In the plains of Nebraska, you’ll find AbrechtGFX, a company that tells the story of scientific innovation through 3D illustrations and animations by translating scientific and technical content into visuals that make information understood and messages memorable.
Their clients are primarily biotech companies and the advertising agencies that assist such companies. We spoke with Jean Albrecht, who founded the company with her husband, Don Albrecht.
How did AlbrechtGFX get its start?
We started AlbrechtGFX in 2002, focusing on 3D illustrations and animations that depict and explain scientific/biological concepts. Our first clients were people who were once Don’s coworkers at Norden Laboratories–SKB, now Zoetis. As those contacts moved to other companies and countries, we made more connections. Researchers and subject matter experts like working with us because they work with a 3D illustrator/animator who understands technical biological content.
What backgrounds brought you to the work you’re doing today?
We both started as teachers. Don taught biology and human physiology, and later worked as a commercial photographer. I taught elementary students and junior high English, then earned an MBA at University of Nebraska-Lincoln and worked at Southeast Community College in adult education.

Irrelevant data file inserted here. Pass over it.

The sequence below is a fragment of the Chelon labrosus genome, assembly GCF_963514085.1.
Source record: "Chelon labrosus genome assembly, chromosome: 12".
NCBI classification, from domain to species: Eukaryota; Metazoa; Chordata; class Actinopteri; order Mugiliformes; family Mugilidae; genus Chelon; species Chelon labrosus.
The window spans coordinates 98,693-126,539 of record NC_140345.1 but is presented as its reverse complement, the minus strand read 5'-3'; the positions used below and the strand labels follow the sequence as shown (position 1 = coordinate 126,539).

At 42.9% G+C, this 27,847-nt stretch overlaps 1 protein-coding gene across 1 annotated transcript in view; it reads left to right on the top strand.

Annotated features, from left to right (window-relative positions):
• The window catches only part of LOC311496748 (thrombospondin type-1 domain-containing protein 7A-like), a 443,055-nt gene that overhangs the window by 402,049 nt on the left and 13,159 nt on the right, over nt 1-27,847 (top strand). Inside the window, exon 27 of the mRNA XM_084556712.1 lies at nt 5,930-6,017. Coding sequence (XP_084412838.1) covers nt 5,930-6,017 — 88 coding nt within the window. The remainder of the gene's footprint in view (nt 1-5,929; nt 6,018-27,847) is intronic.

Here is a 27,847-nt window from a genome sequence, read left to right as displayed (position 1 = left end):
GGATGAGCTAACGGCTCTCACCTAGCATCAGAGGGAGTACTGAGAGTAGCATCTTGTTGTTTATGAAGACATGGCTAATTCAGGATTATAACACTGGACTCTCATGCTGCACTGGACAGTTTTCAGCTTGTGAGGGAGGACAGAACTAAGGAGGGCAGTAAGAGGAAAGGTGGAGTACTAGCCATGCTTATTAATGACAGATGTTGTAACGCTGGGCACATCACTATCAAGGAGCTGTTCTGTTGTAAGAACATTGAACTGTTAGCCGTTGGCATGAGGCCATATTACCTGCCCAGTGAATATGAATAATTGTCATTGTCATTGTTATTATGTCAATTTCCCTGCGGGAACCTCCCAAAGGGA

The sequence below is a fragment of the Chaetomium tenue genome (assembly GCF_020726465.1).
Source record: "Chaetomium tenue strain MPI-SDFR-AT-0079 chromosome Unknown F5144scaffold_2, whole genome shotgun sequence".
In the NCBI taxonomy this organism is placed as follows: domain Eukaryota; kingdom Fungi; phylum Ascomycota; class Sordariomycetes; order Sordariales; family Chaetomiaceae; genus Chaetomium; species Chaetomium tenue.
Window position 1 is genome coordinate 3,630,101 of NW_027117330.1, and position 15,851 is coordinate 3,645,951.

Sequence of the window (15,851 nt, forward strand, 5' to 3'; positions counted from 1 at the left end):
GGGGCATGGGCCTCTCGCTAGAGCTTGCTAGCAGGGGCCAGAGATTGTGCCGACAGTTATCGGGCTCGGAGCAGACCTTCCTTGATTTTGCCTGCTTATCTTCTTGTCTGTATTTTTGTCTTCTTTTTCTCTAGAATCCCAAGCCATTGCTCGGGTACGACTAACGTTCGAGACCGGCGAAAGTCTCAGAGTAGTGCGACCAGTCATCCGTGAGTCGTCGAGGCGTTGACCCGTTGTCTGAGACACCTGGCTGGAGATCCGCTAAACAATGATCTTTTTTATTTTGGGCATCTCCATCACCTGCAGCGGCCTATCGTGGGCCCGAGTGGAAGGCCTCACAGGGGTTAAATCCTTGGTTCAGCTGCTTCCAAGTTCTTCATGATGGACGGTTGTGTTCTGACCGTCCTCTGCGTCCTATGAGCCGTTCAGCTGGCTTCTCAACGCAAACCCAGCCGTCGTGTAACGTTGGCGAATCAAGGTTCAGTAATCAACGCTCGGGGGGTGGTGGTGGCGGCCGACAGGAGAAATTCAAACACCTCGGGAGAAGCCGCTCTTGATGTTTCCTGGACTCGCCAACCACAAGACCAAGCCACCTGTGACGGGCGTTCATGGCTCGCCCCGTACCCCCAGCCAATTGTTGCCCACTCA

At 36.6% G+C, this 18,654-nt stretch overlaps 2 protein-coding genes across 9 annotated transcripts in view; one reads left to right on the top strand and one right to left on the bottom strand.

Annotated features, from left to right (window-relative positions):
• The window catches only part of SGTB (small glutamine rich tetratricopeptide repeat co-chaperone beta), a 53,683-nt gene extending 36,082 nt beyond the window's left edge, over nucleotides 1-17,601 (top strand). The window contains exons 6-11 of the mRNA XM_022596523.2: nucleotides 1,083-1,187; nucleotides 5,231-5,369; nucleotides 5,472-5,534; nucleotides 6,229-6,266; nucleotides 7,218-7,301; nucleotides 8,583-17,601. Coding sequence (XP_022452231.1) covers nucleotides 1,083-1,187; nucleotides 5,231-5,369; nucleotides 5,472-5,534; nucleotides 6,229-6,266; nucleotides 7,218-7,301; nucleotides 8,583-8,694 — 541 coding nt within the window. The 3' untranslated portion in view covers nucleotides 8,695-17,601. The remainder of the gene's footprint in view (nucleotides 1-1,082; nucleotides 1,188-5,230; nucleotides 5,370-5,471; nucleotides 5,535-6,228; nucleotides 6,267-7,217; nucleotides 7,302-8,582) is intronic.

You live and work in Nebraska. Why is Nebraska home?
We were both born in northeast Nebraska. Over the years, we considered moving from Nebraska twice. We stayed because we like Nebraska’s quality of life, and because we have family here.
AlbrechtGFX is a niche company that fits needs in technical sales, training, marketing, and investor relations. The internet makes it possible for us to work nationally and internationally from Nebraska.
How important is it to have a visual representation to explain science?
Science includes the visible world, the microscopic and molecular. Scientific discussions require visual representations to understand and clarify the message. Our educational backgrounds tell us that people learn better when using a multi-sensory approach to gather information, as in seeing and hearing, especially when content is shared with an international audience. We use the following phrases to summarize what we do:
Visualizing the invisible. Making the abstract clear.
A picture is worth a thousand words. In any language. No translation required.
Many of your projects are confidential in nature, however are there any notable projects that you’re able to share?
Our most memorable project was a collaboration with Dr. Steve Hinrichs and Marsha Morien from UNMC. Together we created a 3D illustration called “Birth of a Pandemic” that was a finalist in the Science and Engineering Visualization Challenge” sponsored by the National Science Foundation and the Journal of Science.